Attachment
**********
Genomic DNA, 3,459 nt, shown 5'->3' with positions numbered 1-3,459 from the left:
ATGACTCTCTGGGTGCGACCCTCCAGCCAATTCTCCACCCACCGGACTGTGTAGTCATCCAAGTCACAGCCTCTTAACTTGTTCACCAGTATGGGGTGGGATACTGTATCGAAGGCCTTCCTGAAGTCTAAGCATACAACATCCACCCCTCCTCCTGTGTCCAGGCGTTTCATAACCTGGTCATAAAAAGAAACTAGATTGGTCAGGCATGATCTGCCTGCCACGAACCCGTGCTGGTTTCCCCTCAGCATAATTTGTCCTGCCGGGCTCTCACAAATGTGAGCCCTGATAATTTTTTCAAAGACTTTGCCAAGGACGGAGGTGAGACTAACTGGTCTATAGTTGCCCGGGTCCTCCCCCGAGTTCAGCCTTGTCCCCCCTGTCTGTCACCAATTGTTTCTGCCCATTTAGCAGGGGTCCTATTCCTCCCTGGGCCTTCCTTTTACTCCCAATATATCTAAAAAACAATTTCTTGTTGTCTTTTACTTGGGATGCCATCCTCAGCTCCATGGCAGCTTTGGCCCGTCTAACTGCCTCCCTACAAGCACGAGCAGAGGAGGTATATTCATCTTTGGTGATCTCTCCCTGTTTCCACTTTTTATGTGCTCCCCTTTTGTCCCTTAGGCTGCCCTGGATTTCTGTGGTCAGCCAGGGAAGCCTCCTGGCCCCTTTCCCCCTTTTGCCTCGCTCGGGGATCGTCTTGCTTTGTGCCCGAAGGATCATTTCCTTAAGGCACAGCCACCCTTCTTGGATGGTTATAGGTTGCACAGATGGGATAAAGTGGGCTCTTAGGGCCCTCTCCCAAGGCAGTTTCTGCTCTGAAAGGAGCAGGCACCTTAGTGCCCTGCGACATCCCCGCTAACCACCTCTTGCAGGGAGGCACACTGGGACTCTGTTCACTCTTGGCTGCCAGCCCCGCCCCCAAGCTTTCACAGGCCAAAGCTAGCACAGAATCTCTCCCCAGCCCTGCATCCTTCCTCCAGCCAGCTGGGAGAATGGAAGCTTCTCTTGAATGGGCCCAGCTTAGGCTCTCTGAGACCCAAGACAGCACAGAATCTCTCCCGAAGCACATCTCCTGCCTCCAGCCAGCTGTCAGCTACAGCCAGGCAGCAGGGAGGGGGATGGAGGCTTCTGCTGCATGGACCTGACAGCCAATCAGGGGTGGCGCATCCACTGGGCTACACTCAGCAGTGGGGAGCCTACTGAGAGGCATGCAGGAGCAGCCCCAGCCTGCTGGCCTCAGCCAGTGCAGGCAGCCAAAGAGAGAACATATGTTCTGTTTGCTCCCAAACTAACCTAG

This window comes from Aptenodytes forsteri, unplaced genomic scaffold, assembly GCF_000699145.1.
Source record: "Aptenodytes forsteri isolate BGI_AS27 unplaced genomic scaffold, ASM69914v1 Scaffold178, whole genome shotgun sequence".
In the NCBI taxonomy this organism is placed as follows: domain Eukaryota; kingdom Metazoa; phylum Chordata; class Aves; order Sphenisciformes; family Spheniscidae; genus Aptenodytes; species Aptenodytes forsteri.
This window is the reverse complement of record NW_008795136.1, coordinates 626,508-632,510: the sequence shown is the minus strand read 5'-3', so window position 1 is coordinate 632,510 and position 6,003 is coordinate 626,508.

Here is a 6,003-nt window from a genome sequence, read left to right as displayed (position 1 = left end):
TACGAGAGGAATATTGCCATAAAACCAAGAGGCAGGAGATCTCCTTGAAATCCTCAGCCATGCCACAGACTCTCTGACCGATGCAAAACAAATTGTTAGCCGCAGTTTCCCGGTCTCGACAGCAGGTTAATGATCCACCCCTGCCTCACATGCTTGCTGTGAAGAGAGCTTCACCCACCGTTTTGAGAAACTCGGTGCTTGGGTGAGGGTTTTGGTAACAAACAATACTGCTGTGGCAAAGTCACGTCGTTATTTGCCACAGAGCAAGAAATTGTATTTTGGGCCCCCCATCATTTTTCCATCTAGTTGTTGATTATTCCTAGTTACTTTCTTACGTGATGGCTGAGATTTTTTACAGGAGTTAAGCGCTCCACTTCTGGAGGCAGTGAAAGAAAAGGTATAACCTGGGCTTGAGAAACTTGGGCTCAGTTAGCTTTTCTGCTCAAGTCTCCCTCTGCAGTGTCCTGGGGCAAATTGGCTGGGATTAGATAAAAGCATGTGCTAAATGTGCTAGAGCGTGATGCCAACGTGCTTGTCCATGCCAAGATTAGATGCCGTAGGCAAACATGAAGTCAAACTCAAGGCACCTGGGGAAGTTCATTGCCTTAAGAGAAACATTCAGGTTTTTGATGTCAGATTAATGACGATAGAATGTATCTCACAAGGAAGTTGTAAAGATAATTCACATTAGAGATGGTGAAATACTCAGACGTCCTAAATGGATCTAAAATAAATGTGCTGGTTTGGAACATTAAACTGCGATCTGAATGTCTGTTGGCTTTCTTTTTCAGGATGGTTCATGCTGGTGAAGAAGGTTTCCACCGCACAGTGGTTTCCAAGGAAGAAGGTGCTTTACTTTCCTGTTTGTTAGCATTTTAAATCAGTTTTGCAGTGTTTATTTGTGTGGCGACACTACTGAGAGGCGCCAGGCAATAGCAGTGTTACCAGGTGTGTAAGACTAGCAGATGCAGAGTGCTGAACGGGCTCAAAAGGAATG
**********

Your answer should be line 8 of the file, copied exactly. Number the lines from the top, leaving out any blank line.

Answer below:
TACGAGAGGAATATTGCCATAAAACCAAGAGGCAGGAGATCTCCTTGAAATCCTCAGCCATGCCACAGACTCTCTGACCGATGCAAAACAAATTGTTAGCCGCAGTTTCCCGGTCTCGACAGCAGGTTAATGATCCACCCCTGCCTCACATGCTTGCTGTGAAGAGAGCTTCACCCACCGTTTTGAGAAACTCGGTGCTTGGGTGAGGGTTTTGGTAACAAACAATACTGCTGTGGCAAAGTCACGTCGTTATTTGCCACAGAGCAAGAAATTGTATTTTGGGCCCCCCATCATTTTTCCATCTAGTTGTTGATTATTCCTAGTTACTTTCTTACGTGATGGCTGAGATTTTTTACAGGAGTTAAGCGCTCCACTTCTGGAGGCAGTGAAAGAAAAGGTATAACCTGGGCTTGAGAAACTTGGGCTCAGTTAGCTTTTCTGCTCAAGTCTCCCTCTGCAGTGTCCTGGGGCAAATTGGCTGGGATTAGATAAAAGCATGTGCTAAATGTGCTAGAGCGTGATGCCAACGTGCTTGTCCATGCCAAGATTAGATGCCGTAGGCAAACATGAAGTCAAACTCAAGGCACCTGGGGAAGTTCATTGCCTTAAGAGAAACATTCAGGTTTTTGATGTCAGATTAATGACGATAGAATGTATCTCACAAGGAAGTTGTAAAGATAATTCACATTAGAGATGGTGAAATACTCAGACGTCCTAAATGGATCTAAAATAAATGTGCTGGTTTGGAACATTAAACTGCGATCTGAATGTCTGTTGGCTTTCTTTTTCAGGATGGTTCATGCTGGTGAAGAAGGTTTCCACCGCACAGTGGTTTCCAAGGAAGAAGGTGCTTTACTTTCCTGTTTGTTAGCATTTTAAATCAGTTTTGCAGTGTTTATTTGTGTGGCGACACTACTGAGAGGCGCCAGGCAATAGCAGTGTTACCAGGTGTGTAAGACTAGCAGATGCAGAGTGCTGAACGGGCTCAAAAGGAATG